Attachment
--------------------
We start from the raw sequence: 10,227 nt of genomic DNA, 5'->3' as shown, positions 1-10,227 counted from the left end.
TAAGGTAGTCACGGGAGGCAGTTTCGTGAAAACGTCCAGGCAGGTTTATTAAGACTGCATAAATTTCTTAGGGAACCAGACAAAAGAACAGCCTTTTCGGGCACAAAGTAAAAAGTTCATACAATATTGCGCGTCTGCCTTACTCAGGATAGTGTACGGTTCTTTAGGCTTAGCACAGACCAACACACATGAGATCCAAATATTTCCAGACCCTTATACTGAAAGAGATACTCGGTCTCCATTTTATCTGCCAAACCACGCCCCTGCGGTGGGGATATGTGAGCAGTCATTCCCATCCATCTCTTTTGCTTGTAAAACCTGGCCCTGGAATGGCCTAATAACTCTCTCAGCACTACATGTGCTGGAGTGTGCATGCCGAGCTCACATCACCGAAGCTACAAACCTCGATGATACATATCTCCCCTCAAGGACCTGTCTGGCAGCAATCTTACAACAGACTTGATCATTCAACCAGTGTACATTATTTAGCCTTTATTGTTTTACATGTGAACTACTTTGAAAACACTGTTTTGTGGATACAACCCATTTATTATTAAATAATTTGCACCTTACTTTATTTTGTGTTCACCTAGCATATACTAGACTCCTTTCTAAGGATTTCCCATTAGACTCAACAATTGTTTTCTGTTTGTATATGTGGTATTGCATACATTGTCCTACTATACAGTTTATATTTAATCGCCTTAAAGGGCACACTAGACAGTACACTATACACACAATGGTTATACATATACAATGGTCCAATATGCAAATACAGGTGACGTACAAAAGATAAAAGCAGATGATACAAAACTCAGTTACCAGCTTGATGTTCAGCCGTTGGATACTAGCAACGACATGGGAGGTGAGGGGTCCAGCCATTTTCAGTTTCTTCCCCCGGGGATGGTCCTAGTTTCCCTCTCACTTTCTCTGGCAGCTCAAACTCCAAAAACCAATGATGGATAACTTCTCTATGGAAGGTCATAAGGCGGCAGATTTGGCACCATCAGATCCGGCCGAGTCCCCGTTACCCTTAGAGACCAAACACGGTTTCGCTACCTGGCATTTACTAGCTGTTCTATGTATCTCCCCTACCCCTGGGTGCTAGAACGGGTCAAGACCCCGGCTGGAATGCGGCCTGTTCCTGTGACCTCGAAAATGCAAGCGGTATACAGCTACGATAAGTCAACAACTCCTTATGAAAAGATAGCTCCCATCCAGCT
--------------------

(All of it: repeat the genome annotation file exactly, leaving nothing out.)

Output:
We start from the raw sequence: 10,227 nt of genomic DNA, 5'->3' as shown, positions 1-10,227 counted from the left end.
TAAGGTAGTCACGGGAGGCAGTTTCGTGAAAACGTCCAGGCAGGTTTATTAAGACTGCATAAATTTCTTAGGGAACCAGACAAAAGAACAGCCTTTTCGGGCACAAAGTAAAAAGTTCATACAATATTGCGCGTCTGCCTTACTCAGGATAGTGTACGGTTCTTTAGGCTTAGCACAGACCAACACACATGAGATCCAAATATTTCCAGACCCTTATACTGAAAGAGATACTCGGTCTCCATTTTATCTGCCAAACCACGCCCCTGCGGTGGGGATATGTGAGCAGTCATTCCCATCCATCTCTTTTGCTTGTAAAACCTGGCCCTGGAATGGCCTAATAACTCTCTCAGCACTACATGTGCTGGAGTGTGCATGCCGAGCTCACATCACCGAAGCTACAAACCTCGATGATACATATCTCCCCTCAAGGACCTGTCTGGCAGCAATCTTACAACAGACTTGATCATTCAACCAGTGTACATTATTTAGCCTTTATTGTTTTACATGTGAACTACTTTGAAAACACTGTTTTGTGGATACAACCCATTTATTATTAAATAATTTGCACCTTACTTTATTTTGTGTTCACCTAGCATATACTAGACTCCTTTCTAAGGATTTCCCATTAGACTCAACAATTGTTTTCTGTTTGTATATGTGGTATTGCATACATTGTCCTACTATACAGTTTATATTTAATCGCCTTAAAGGGCACACTAGACAGTACACTATACACACAATGGTTATACATATACAATGGTCCAATATGCAAATACAGGTGACGTACAAAAGATAAAAGCAGATGATACAAAACTCAGTTACCAGCTTGATGTTCAGCCGTTGGATACTAGCAACGACATGGGAGGTGAGGGGTCCAGCCATTTTCAGTTTCTTCCCCCGGGGATGGTCCTAGTTTCCCTCTCACTTTCTCTGGCAGCTCAAACTCCAAAAACCAATGATGGATAACTTCTCTATGGAAGGTCATAAGGCGGCAGATTTGGCACCATCAGATCCGGCCGAGTCCCCGTTACCCTTAGAGACCAAACACGGTTTCGCTACCTGGCATTTACTAGCTGTTCTATGTATCTCCCCTACCCCTGGGTGCTAGAACGGGTCAAGACCCCGGCTGGAATGCGGCCTGTTCCTGTGACCTCGAAAATGCAAGCGGTATACAGCTACGATAAGTCAACAACTCCTTATGAAAAGATAGCTCCCATCCAGCT